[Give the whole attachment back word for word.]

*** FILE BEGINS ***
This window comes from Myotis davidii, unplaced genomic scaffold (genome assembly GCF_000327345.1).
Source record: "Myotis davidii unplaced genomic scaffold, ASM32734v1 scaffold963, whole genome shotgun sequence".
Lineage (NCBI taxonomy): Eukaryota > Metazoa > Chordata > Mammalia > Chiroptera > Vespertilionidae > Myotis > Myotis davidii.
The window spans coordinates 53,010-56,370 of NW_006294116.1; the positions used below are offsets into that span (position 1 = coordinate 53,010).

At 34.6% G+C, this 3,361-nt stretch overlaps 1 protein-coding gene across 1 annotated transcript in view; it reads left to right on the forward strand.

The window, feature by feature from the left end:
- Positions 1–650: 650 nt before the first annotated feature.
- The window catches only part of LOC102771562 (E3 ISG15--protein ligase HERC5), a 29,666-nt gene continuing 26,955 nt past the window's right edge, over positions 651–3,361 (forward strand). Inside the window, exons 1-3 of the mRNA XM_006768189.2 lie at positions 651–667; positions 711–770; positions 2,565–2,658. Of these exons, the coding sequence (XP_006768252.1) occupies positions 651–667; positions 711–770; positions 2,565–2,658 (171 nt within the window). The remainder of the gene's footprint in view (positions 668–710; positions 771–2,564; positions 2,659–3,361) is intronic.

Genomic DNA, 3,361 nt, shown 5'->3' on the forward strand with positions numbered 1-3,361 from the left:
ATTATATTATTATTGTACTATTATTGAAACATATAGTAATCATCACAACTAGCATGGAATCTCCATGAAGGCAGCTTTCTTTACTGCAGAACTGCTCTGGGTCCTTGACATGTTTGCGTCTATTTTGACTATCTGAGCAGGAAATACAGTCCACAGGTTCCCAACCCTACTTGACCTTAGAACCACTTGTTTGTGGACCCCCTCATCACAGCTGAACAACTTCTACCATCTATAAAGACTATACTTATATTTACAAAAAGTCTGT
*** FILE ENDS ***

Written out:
This window comes from Myotis davidii, unplaced genomic scaffold (genome assembly GCF_000327345.1).
Source record: "Myotis davidii unplaced genomic scaffold, ASM32734v1 scaffold963, whole genome shotgun sequence".
Lineage (NCBI taxonomy): Eukaryota > Metazoa > Chordata > Mammalia > Chiroptera > Vespertilionidae > Myotis > Myotis davidii.
The window spans coordinates 53,010-56,370 of NW_006294116.1; the positions used below are offsets into that span (position 1 = coordinate 53,010).

At 34.6% G+C, this 3,361-nt stretch overlaps 1 protein-coding gene across 1 annotated transcript in view; it reads left to right on the forward strand.

The window, feature by feature from the left end:
- Positions 1–650: 650 nt before the first annotated feature.
- The window catches only part of LOC102771562 (E3 ISG15--protein ligase HERC5), a 29,666-nt gene continuing 26,955 nt past the window's right edge, over positions 651–3,361 (forward strand). Inside the window, exons 1-3 of the mRNA XM_006768189.2 lie at positions 651–667; positions 711–770; positions 2,565–2,658. Of these exons, the coding sequence (XP_006768252.1) occupies positions 651–667; positions 711–770; positions 2,565–2,658 (171 nt within the window). The remainder of the gene's footprint in view (positions 668–710; positions 771–2,564; positions 2,659–3,361) is intronic.

Genomic DNA, 3,361 nt, shown 5'->3' on the forward strand with positions numbered 1-3,361 from the left:
ATTATATTATTATTGTACTATTATTGAAACATATAGTAATCATCACAACTAGCATGGAATCTCCATGAAGGCAGCTTTCTTTACTGCAGAACTGCTCTGGGTCCTTGACATGTTTGCGTCTATTTTGACTATCTGAGCAGGAAATACAGTCCACAGGTTCCCAACCCTACTTGACCTTAGAACCACTTGTTTGTGGACCCCCTCATCACAGCTGAACAACTTCTACCATCTATAAAGACTATACTTATATTTACAAAAAGTCTGT